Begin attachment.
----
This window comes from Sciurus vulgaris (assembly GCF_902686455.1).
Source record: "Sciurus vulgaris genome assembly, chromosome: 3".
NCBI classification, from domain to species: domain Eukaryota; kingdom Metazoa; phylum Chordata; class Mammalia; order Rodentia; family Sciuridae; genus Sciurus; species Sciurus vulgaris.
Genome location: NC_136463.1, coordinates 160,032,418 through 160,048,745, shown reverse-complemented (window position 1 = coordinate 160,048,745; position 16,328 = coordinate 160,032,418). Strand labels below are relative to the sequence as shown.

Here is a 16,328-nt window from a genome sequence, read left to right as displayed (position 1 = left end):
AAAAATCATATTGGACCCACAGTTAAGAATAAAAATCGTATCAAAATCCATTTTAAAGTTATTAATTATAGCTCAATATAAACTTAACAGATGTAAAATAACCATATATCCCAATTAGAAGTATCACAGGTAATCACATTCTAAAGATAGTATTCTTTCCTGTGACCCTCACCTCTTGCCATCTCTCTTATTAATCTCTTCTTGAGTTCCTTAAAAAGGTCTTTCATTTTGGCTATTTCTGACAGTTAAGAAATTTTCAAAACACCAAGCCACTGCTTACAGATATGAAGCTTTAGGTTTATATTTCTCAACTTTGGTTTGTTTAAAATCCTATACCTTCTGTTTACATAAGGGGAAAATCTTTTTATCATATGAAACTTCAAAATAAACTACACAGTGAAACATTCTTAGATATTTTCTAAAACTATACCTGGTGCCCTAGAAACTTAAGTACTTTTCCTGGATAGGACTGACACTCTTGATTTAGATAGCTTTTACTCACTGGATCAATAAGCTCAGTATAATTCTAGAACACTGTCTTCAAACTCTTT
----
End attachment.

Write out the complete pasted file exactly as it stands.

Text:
This window comes from Sciurus vulgaris (assembly GCF_902686455.1).
Source record: "Sciurus vulgaris genome assembly, chromosome: 3".
NCBI classification, from domain to species: domain Eukaryota; kingdom Metazoa; phylum Chordata; class Mammalia; order Rodentia; family Sciuridae; genus Sciurus; species Sciurus vulgaris.
Genome location: NC_136463.1, coordinates 160,032,418 through 160,048,745, shown reverse-complemented (window position 1 = coordinate 160,048,745; position 16,328 = coordinate 160,032,418). Strand labels below are relative to the sequence as shown.

Here is a 16,328-nt window from a genome sequence, read left to right as displayed (position 1 = left end):
AAAAATCATATTGGACCCACAGTTAAGAATAAAAATCGTATCAAAATCCATTTTAAAGTTATTAATTATAGCTCAATATAAACTTAACAGATGTAAAATAACCATATATCCCAATTAGAAGTATCACAGGTAATCACATTCTAAAGATAGTATTCTTTCCTGTGACCCTCACCTCTTGCCATCTCTCTTATTAATCTCTTCTTGAGTTCCTTAAAAAGGTCTTTCATTTTGGCTATTTCTGACAGTTAAGAAATTTTCAAAACACCAAGCCACTGCTTACAGATATGAAGCTTTAGGTTTATATTTCTCAACTTTGGTTTGTTTAAAATCCTATACCTTCTGTTTACATAAGGGGAAAATCTTTTTATCATATGAAACTTCAAAATAAACTACACAGTGAAACATTCTTAGATATTTTCTAAAACTATACCTGGTGCCCTAGAAACTTAAGTACTTTTCCTGGATAGGACTGACACTCTTGATTTAGATAGCTTTTACTCACTGGATCAATAAGCTCAGTATAATTCTAGAACACTGTCTTCAAACTCTTT